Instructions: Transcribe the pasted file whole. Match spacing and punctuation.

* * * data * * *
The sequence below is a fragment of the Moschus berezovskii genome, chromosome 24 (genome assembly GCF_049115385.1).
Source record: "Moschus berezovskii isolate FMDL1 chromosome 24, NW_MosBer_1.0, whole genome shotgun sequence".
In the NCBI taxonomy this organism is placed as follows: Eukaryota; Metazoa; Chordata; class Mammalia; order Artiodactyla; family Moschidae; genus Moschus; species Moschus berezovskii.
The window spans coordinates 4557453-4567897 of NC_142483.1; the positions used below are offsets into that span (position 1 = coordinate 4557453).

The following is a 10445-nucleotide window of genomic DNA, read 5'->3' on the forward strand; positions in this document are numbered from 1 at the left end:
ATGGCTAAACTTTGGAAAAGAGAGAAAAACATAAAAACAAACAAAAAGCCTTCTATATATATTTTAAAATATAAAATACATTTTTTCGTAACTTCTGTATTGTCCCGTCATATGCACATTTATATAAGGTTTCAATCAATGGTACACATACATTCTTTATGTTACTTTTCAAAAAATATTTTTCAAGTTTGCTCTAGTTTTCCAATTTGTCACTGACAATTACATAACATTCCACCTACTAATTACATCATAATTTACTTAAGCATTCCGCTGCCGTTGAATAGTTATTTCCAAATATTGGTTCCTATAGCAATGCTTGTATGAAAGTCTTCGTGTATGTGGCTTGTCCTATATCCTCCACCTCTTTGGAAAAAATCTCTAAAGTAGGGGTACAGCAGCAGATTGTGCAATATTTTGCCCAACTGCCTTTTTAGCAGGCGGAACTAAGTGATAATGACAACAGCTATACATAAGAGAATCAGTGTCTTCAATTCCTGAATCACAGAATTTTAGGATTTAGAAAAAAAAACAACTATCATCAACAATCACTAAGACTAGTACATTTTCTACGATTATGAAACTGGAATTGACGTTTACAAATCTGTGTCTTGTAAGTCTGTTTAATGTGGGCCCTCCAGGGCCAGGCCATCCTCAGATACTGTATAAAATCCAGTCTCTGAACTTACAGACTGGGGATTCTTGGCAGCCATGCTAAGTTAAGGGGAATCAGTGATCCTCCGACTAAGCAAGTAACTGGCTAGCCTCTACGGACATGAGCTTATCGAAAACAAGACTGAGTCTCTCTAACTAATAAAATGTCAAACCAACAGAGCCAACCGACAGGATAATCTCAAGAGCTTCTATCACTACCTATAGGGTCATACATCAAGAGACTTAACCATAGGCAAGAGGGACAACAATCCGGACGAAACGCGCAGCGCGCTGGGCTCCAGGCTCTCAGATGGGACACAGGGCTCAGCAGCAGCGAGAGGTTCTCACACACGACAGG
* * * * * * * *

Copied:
The sequence below is a fragment of the Moschus berezovskii genome, chromosome 24 (genome assembly GCF_049115385.1).
Source record: "Moschus berezovskii isolate FMDL1 chromosome 24, NW_MosBer_1.0, whole genome shotgun sequence".
In the NCBI taxonomy this organism is placed as follows: Eukaryota; Metazoa; Chordata; class Mammalia; order Artiodactyla; family Moschidae; genus Moschus; species Moschus berezovskii.
The window spans coordinates 4557453-4567897 of NC_142483.1; the positions used below are offsets into that span (position 1 = coordinate 4557453).

The following is a 10445-nucleotide window of genomic DNA, read 5'->3' on the forward strand; positions in this document are numbered from 1 at the left end:
ATGGCTAAACTTTGGAAAAGAGAGAAAAACATAAAAACAAACAAAAAGCCTTCTATATATATTTTAAAATATAAAATACATTTTTTCGTAACTTCTGTATTGTCCCGTCATATGCACATTTATATAAGGTTTCAATCAATGGTACACATACATTCTTTATGTTACTTTTCAAAAAATATTTTTCAAGTTTGCTCTAGTTTTCCAATTTGTCACTGACAATTACATAACATTCCACCTACTAATTACATCATAATTTACTTAAGCATTCCGCTGCCGTTGAATAGTTATTTCCAAATATTGGTTCCTATAGCAATGCTTGTATGAAAGTCTTCGTGTATGTGGCTTGTCCTATATCCTCCACCTCTTTGGAAAAAATCTCTAAAGTAGGGGTACAGCAGCAGATTGTGCAATATTTTGCCCAACTGCCTTTTTAGCAGGCGGAACTAAGTGATAATGACAACAGCTATACATAAGAGAATCAGTGTCTTCAATTCCTGAATCACAGAATTTTAGGATTTAGAAAAAAAAACAACTATCATCAACAATCACTAAGACTAGTACATTTTCTACGATTATGAAACTGGAATTGACGTTTACAAATCTGTGTCTTGTAAGTCTGTTTAATGTGGGCCCTCCAGGGCCAGGCCATCCTCAGATACTGTATAAAATCCAGTCTCTGAACTTACAGACTGGGGATTCTTGGCAGCCATGCTAAGTTAAGGGGAATCAGTGATCCTCCGACTAAGCAAGTAACTGGCTAGCCTCTACGGACATGAGCTTATCGAAAACAAGACTGAGTCTCTCTAACTAATAAAATGTCAAACCAACAGAGCCAACCGACAGGATAATCTCAAGAGCTTCTATCACTACCTATAGGGTCATACATCAAGAGACTTAACCATAGGCAAGAGGGACAACAATCCGGACGAAACGCGCAGCGCGCTGGGCTCCAGGCTCTCAGATGGGACACAGGGCTCAGCAGCAGCGAGAGGTTCTCACACACGACAGG